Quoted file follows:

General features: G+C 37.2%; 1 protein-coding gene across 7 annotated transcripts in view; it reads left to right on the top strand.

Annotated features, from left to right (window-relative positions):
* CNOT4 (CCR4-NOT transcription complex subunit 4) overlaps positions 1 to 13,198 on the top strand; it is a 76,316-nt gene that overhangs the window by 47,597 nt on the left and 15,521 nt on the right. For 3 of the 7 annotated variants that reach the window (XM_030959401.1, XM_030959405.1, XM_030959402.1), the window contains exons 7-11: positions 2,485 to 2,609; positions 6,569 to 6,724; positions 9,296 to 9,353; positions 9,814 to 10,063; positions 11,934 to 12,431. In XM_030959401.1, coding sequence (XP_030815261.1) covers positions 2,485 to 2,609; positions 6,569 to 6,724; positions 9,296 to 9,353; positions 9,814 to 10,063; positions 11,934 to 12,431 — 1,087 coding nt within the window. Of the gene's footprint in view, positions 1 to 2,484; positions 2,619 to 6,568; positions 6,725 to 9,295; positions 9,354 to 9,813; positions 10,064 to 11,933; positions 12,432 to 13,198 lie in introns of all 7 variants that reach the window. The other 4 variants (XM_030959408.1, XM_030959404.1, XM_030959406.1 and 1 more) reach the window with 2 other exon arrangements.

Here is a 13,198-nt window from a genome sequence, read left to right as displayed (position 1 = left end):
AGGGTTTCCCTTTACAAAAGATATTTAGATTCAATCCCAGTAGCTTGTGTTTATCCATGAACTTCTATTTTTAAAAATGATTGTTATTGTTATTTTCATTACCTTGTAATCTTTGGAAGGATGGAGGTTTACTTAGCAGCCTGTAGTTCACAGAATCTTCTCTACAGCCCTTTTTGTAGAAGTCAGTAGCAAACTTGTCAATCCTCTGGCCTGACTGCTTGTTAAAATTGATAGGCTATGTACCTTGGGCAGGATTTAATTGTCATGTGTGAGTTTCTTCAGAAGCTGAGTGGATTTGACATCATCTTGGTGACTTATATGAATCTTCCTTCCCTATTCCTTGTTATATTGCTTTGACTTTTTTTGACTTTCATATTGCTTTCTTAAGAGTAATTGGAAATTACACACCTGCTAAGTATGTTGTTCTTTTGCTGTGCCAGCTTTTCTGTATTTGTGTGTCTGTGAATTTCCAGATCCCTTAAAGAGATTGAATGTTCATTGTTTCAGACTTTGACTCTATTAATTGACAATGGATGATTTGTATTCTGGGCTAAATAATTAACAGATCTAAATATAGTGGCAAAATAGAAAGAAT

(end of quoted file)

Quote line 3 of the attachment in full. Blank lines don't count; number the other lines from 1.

* CNOT4 (CCR4-NOT transcription complex subunit 4) overlaps positions 1 to 13,198 on the top strand; it is a 76,316-nt gene that overhangs the window by 47,597 nt on the left and 15,521 nt on the right. For 3 of the 7 annotated variants that reach the window (XM_030959401.1, XM_030959405.1, XM_030959402.1), the window contains exons 7-11: positions 2,485 to 2,609; positions 6,569 to 6,724; positions 9,296 to 9,353; positions 9,814 to 10,063; positions 11,934 to 12,431. In XM_030959401.1, coding sequence (XP_030815261.1) covers positions 2,485 to 2,609; positions 6,569 to 6,724; positions 9,296 to 9,353; positions 9,814 to 10,063; positions 11,934 to 12,431 — 1,087 coding nt within the window. Of the gene's footprint in view, positions 1 to 2,484; positions 2,619 to 6,568; positions 6,725 to 9,295; positions 9,354 to 9,813; positions 10,064 to 11,933; positions 12,432 to 13,198 lie in introns of all 7 variants that reach the window. The other 4 variants (XM_030959408.1, XM_030959404.1, XM_030959406.1 and 1 more) reach the window with 2 other exon arrangements.